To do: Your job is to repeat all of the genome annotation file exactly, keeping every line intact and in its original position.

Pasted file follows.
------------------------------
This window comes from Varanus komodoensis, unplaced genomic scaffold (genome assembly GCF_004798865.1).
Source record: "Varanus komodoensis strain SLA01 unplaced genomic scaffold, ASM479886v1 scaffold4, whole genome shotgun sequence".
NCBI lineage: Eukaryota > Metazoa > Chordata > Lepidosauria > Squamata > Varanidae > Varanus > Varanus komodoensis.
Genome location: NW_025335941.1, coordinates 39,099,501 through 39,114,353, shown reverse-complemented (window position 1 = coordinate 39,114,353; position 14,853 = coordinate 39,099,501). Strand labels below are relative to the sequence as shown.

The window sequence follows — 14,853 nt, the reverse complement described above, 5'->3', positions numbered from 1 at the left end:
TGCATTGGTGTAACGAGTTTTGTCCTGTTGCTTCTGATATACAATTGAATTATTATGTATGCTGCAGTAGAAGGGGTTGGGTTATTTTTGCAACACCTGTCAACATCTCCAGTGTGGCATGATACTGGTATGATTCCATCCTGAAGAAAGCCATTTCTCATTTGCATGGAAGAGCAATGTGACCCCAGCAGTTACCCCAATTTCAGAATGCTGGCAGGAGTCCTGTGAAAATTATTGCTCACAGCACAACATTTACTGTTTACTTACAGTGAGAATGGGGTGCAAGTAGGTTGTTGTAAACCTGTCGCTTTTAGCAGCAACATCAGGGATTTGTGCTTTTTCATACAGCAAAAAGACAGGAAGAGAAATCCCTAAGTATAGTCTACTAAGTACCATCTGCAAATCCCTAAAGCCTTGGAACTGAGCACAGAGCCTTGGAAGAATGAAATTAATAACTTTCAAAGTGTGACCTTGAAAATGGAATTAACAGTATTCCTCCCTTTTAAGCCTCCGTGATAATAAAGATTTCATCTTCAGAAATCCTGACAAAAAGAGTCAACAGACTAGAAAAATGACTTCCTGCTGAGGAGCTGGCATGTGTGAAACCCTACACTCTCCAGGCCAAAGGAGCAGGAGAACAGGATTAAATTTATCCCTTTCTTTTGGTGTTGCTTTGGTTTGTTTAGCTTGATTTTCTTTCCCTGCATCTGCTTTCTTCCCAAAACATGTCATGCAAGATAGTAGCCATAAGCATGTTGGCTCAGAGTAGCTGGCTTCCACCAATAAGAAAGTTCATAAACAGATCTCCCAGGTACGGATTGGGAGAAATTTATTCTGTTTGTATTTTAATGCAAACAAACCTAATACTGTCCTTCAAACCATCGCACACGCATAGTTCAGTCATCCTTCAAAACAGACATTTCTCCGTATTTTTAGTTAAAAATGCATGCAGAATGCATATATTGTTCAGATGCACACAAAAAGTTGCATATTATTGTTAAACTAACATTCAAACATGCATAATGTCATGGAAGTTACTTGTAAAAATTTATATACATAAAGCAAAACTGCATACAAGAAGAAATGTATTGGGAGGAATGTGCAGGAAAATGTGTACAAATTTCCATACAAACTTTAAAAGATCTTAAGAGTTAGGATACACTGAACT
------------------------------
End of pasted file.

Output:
This window comes from Varanus komodoensis, unplaced genomic scaffold (genome assembly GCF_004798865.1).
Source record: "Varanus komodoensis strain SLA01 unplaced genomic scaffold, ASM479886v1 scaffold4, whole genome shotgun sequence".
NCBI lineage: Eukaryota > Metazoa > Chordata > Lepidosauria > Squamata > Varanidae > Varanus > Varanus komodoensis.
Genome location: NW_025335941.1, coordinates 39,099,501 through 39,114,353, shown reverse-complemented (window position 1 = coordinate 39,114,353; position 14,853 = coordinate 39,099,501). Strand labels below are relative to the sequence as shown.

The window sequence follows — 14,853 nt, the reverse complement described above, 5'->3', positions numbered from 1 at the left end:
TGCATTGGTGTAACGAGTTTTGTCCTGTTGCTTCTGATATACAATTGAATTATTATGTATGCTGCAGTAGAAGGGGTTGGGTTATTTTTGCAACACCTGTCAACATCTCCAGTGTGGCATGATACTGGTATGATTCCATCCTGAAGAAAGCCATTTCTCATTTGCATGGAAGAGCAATGTGACCCCAGCAGTTACCCCAATTTCAGAATGCTGGCAGGAGTCCTGTGAAAATTATTGCTCACAGCACAACATTTACTGTTTACTTACAGTGAGAATGGGGTGCAAGTAGGTTGTTGTAAACCTGTCGCTTTTAGCAGCAACATCAGGGATTTGTGCTTTTTCATACAGCAAAAAGACAGGAAGAGAAATCCCTAAGTATAGTCTACTAAGTACCATCTGCAAATCCCTAAAGCCTTGGAACTGAGCACAGAGCCTTGGAAGAATGAAATTAATAACTTTCAAAGTGTGACCTTGAAAATGGAATTAACAGTATTCCTCCCTTTTAAGCCTCCGTGATAATAAAGATTTCATCTTCAGAAATCCTGACAAAAAGAGTCAACAGACTAGAAAAATGACTTCCTGCTGAGGAGCTGGCATGTGTGAAACCCTACACTCTCCAGGCCAAAGGAGCAGGAGAACAGGATTAAATTTATCCCTTTCTTTTGGTGTTGCTTTGGTTTGTTTAGCTTGATTTTCTTTCCCTGCATCTGCTTTCTTCCCAAAACATGTCATGCAAGATAGTAGCCATAAGCATGTTGGCTCAGAGTAGCTGGCTTCCACCAATAAGAAAGTTCATAAACAGATCTCCCAGGTACGGATTGGGAGAAATTTATTCTGTTTGTATTTTAATGCAAACAAACCTAATACTGTCCTTCAAACCATCGCACACGCATAGTTCAGTCATCCTTCAAAACAGACATTTCTCCGTATTTTTAGTTAAAAATGCATGCAGAATGCATATATTGTTCAGATGCACACAAAAAGTTGCATATTATTGTTAAACTAACATTCAAACATGCATAATGTCATGGAAGTTACTTGTAAAAATTTATATACATAAAGCAAAACTGCATACAAGAAGAAATGTATTGGGAGGAATGTGCAGGAAAATGTGTACAAATTTCCATACAAACTTTAAAAGATCTTAAGAGTTAGGATACACTGAACT